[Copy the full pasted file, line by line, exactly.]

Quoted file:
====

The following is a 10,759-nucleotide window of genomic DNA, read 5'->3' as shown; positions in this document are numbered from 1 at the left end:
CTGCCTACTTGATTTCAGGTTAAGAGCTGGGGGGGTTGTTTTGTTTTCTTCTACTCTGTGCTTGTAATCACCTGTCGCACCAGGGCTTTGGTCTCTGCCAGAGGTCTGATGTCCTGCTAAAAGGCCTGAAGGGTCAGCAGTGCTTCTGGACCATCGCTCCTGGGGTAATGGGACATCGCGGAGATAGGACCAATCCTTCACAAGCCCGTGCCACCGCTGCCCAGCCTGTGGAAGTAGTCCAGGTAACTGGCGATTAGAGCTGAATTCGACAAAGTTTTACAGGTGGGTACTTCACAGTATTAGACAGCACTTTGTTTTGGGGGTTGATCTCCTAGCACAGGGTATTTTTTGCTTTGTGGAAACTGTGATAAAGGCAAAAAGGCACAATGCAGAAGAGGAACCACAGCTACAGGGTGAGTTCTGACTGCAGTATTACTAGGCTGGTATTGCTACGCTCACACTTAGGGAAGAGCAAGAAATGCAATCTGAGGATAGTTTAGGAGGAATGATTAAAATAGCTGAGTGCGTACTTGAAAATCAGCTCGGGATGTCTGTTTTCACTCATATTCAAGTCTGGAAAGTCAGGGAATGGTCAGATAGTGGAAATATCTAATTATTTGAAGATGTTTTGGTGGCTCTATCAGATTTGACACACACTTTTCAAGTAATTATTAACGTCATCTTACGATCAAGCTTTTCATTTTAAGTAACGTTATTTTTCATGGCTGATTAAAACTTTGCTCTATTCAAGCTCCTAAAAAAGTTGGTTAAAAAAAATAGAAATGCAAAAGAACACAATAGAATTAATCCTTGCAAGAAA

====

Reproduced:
The following is a 10,759-nucleotide window of genomic DNA, read 5'->3' as shown; positions in this document are numbered from 1 at the left end:
CTGCCTACTTGATTTCAGGTTAAGAGCTGGGGGGGTTGTTTTGTTTTCTTCTACTCTGTGCTTGTAATCACCTGTCGCACCAGGGCTTTGGTCTCTGCCAGAGGTCTGATGTCCTGCTAAAAGGCCTGAAGGGTCAGCAGTGCTTCTGGACCATCGCTCCTGGGGTAATGGGACATCGCGGAGATAGGACCAATCCTTCACAAGCCCGTGCCACCGCTGCCCAGCCTGTGGAAGTAGTCCAGGTAACTGGCGATTAGAGCTGAATTCGACAAAGTTTTACAGGTGGGTACTTCACAGTATTAGACAGCACTTTGTTTTGGGGGTTGATCTCCTAGCACAGGGTATTTTTTGCTTTGTGGAAACTGTGATAAAGGCAAAAAGGCACAATGCAGAAGAGGAACCACAGCTACAGGGTGAGTTCTGACTGCAGTATTACTAGGCTGGTATTGCTACGCTCACACTTAGGGAAGAGCAAGAAATGCAATCTGAGGATAGTTTAGGAGGAATGATTAAAATAGCTGAGTGCGTACTTGAAAATCAGCTCGGGATGTCTGTTTTCACTCATATTCAAGTCTGGAAAGTCAGGGAATGGTCAGATAGTGGAAATATCTAATTATTTGAAGATGTTTTGGTGGCTCTATCAGATTTGACACACACTTTTCAAGTAATTATTAACGTCATCTTACGATCAAGCTTTTCATTTTAAGTAACGTTATTTTTCATGGCTGATTAAAACTTTGCTCTATTCAAGCTCCTAAAAAAGTTGGTTAAAAAAAATAGAAATGCAAAAGAACACAATAGAATTAATCCTTGCAAGAAA